LONDON — Gold rose 1% on Wednesday, climbing further from this week’s 15-month low, as equities fell for a second day after a cut in the International Monetary Fund’s global growth forecasts fuelled concern over the world economy.
The metal plunged to its lowest since mid-2013 earlier this week at $1 183,46, after upbeat United States jobs data boosted the dollar and stocks and buoyed expectations that the US Federal Reserve will keep scaling back its ultra-loose monetary policy.
It has since rebounded as stock markets have lost traction and the dollar has retreated from highs.
Spot gold was up 0,7% at $1 217,20 an ounce at 2:11pm, having earlier touched a high of $1 220,60. US gold futures for December delivery were up $4,90/oz at $1 217,30.
European stocks hit two-month lows on Wednesday and world share indices pushed back towards their lowest in six months, while German bond yields slid towards record lows as concern over global growth spurred demand for safe-haven debt.
Gold also outperformed crude oil, which fell to its lowest in more than two years on Wednesday.
“Gold is actually holding up very nicely compared to a lot of other commodities at the moment,” Natixis analyst Nic Brown said.
“You can look at that and say, actually, the market is beginning to price a global economic slowdown, in that you have gold outperforming the big energy products.”
Markets will be eyeing minutes of the Fed’s last policy meeting due later on Wednesday for clues on when the US central bank could raise rates. Higher rates would dent demand for gold, a non-interest-bearing asset.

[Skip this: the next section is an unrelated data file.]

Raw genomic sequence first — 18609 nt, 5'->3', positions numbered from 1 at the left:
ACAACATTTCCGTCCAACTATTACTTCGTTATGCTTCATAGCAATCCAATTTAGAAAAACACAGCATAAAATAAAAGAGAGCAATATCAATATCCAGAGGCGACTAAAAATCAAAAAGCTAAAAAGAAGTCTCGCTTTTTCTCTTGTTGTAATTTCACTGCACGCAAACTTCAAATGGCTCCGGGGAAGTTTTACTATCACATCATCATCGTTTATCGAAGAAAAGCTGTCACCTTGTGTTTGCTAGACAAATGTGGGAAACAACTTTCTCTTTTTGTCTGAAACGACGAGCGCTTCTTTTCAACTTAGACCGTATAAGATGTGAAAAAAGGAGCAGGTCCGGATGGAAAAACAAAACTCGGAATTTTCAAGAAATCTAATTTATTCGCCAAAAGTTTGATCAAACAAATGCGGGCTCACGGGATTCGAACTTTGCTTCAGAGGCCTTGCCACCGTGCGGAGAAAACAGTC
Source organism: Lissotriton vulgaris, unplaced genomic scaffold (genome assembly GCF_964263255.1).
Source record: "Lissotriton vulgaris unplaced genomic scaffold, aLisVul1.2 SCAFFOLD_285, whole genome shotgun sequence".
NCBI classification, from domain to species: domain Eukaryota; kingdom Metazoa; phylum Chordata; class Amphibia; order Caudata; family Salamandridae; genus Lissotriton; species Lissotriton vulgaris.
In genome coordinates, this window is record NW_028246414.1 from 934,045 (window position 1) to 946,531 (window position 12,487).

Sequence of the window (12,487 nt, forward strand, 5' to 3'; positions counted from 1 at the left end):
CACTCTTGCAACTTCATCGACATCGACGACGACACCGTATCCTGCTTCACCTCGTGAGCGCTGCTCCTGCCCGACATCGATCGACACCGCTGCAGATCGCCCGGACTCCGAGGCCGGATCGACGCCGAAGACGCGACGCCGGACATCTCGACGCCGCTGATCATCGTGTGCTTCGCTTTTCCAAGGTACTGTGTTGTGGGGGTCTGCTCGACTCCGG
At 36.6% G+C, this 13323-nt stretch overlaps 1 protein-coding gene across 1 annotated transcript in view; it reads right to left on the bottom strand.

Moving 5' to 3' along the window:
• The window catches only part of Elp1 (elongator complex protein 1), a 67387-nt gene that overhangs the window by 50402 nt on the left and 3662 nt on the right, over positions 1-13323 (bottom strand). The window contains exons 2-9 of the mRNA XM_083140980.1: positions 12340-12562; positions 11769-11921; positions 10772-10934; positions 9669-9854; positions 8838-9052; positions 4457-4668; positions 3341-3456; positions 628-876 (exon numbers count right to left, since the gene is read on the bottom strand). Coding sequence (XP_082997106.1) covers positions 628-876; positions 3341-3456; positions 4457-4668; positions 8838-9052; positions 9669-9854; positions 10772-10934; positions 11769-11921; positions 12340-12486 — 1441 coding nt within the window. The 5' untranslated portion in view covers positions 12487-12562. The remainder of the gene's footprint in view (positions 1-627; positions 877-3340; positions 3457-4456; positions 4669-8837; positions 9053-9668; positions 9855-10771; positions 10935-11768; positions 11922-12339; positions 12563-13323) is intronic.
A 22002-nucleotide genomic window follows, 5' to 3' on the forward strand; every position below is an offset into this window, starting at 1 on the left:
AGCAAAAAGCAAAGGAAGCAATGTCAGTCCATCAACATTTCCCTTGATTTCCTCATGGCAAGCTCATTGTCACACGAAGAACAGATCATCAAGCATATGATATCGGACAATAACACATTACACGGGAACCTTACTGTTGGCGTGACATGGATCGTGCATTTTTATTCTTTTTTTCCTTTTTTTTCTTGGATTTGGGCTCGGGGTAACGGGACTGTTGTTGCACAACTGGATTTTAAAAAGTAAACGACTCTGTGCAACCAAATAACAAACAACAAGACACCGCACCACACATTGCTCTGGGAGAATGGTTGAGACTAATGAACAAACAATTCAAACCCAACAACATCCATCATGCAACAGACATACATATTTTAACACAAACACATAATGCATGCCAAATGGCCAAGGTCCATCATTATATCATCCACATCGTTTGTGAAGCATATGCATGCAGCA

As Chinese markets returned from a one-week holiday on Wednesday, traders said the metal could benefit from fresh physical demand. Bullion investors were keenly watching the Shanghai Gold Exchange to gauge buying interest in China, the top consumer of the metal.
Premiums on the exchange, the platform for all physical trades in China, were about $5/oz-$6/oz above global spot prices on Wednesday, compared with about $3 before Chinese markets closed for the holiday.
“Ultimately what matters is what consumers and market participants in China think gold prices will do from here,” UBS said in a note on Wednesday.
“The view that gold is currently trading near the bottom would encourage buying, while expectations of further downside would keep buyers on the sidelines to wait for more attractive prices.”
UBS added: “The sense we are getting is that while investors are likely to have more mixed views, consumers who are faced with a local gold price which is 13% below the peak this year may be finding value here.”
Silver was up 1,1% at $17,27/oz, while spot palladium was up 1,9% at $793,50/oz and spot platinum was up 1,7% at $1 273/oz.
Platinum tumbled to a five-year low at $1 183,25 on Monday as gold prices weakened but has since seen a solid rebound. It is currently up 4,5% this week, and is on track for its biggest weekly rise in a year if those gains are sustained.